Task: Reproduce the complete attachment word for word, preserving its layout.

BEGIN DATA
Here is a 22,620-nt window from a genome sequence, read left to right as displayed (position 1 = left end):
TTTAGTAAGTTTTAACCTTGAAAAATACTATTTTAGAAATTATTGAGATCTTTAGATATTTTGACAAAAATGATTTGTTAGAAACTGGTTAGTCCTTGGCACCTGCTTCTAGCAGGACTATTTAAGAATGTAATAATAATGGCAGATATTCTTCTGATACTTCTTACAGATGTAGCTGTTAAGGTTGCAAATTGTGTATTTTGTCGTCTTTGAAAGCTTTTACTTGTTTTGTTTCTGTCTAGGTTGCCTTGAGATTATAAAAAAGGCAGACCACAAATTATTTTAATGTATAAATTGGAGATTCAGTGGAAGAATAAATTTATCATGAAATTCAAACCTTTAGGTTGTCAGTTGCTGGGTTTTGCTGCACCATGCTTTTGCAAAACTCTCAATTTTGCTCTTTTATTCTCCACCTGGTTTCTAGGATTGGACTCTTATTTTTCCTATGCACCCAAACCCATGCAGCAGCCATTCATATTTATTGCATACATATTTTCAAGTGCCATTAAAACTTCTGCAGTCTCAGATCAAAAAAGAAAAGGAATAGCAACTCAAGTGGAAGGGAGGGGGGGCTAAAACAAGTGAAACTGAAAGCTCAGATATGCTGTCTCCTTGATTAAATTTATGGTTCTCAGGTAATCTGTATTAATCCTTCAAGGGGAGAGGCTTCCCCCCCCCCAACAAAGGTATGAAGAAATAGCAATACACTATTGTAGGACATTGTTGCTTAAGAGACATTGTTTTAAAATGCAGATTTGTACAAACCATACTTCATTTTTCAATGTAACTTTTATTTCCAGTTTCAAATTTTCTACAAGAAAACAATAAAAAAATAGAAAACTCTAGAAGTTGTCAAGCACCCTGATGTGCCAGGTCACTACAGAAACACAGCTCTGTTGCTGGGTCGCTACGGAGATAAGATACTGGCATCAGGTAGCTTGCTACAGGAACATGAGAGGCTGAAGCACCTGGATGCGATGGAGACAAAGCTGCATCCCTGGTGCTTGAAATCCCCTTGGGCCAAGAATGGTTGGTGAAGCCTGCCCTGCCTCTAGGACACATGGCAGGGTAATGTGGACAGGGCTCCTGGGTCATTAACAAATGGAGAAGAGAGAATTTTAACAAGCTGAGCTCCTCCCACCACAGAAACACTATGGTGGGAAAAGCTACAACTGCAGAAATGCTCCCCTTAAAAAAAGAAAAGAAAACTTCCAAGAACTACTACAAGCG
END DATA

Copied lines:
Here is a 22,620-nt window from a genome sequence, read left to right as displayed (position 1 = left end):
TTTAGTAAGTTTTAACCTTGAAAAATACTATTTTAGAAATTATTGAGATCTTTAGATATTTTGACAAAAATGATTTGTTAGAAACTGGTTAGTCCTTGGCACCTGCTTCTAGCAGGACTATTTAAGAATGTAATAATAATGGCAGATATTCTTCTGATACTTCTTACAGATGTAGCTGTTAAGGTTGCAAATTGTGTATTTTGTCGTCTTTGAAAGCTTTTACTTGTTTTGTTTCTGTCTAGGTTGCCTTGAGATTATAAAAAAGGCAGACCACAAATTATTTTAATGTATAAATTGGAGATTCAGTGGAAGAATAAATTTATCATGAAATTCAAACCTTTAGGTTGTCAGTTGCTGGGTTTTGCTGCACCATGCTTTTGCAAAACTCTCAATTTTGCTCTTTTATTCTCCACCTGGTTTCTAGGATTGGACTCTTATTTTTCCTATGCACCCAAACCCATGCAGCAGCCATTCATATTTATTGCATACATATTTTCAAGTGCCATTAAAACTTCTGCAGTCTCAGATCAAAAAAGAAAAGGAATAGCAACTCAAGTGGAAGGGAGGGGGGGCTAAAACAAGTGAAACTGAAAGCTCAGATATGCTGTCTCCTTGATTAAATTTATGGTTCTCAGGTAATCTGTATTAATCCTTCAAGGGGAGAGGCTTCCCCCCCCCCAACAAAGGTATGAAGAAATAGCAATACACTATTGTAGGACATTGTTGCTTAAGAGACATTGTTTTAAAATGCAGATTTGTACAAACCATACTTCATTTTTCAATGTAACTTTTATTTCCAGTTTCAAATTTTCTACAAGAAAACAATAAAAAAATAGAAAACTCTAGAAGTTGTCAAGCACCCTGATGTGCCAGGTCACTACAGAAACACAGCTCTGTTGCTGGGTCGCTACGGAGATAAGATACTGGCATCAGGTAGCTTGCTACAGGAACATGAGAGGCTGAAGCACCTGGATGCGATGGAGACAAAGCTGCATCCCTGGTGCTTGAAATCCCCTTGGGCCAAGAATGGTTGGTGAAGCCTGCCCTGCCTCTAGGACACATGGCAGGGTAATGTGGACAGGGCTCCTGGGTCATTAACAAATGGAGAAGAGAGAATTTTAACAAGCTGAGCTCCTCCCACCACAGAAACACTATGGTGGGAAAAGCTACAACTGCAGAAATGCTCCCCTTAAAAAAAGAAAAGAAAACTTCCAAGAACTACTACAAGCG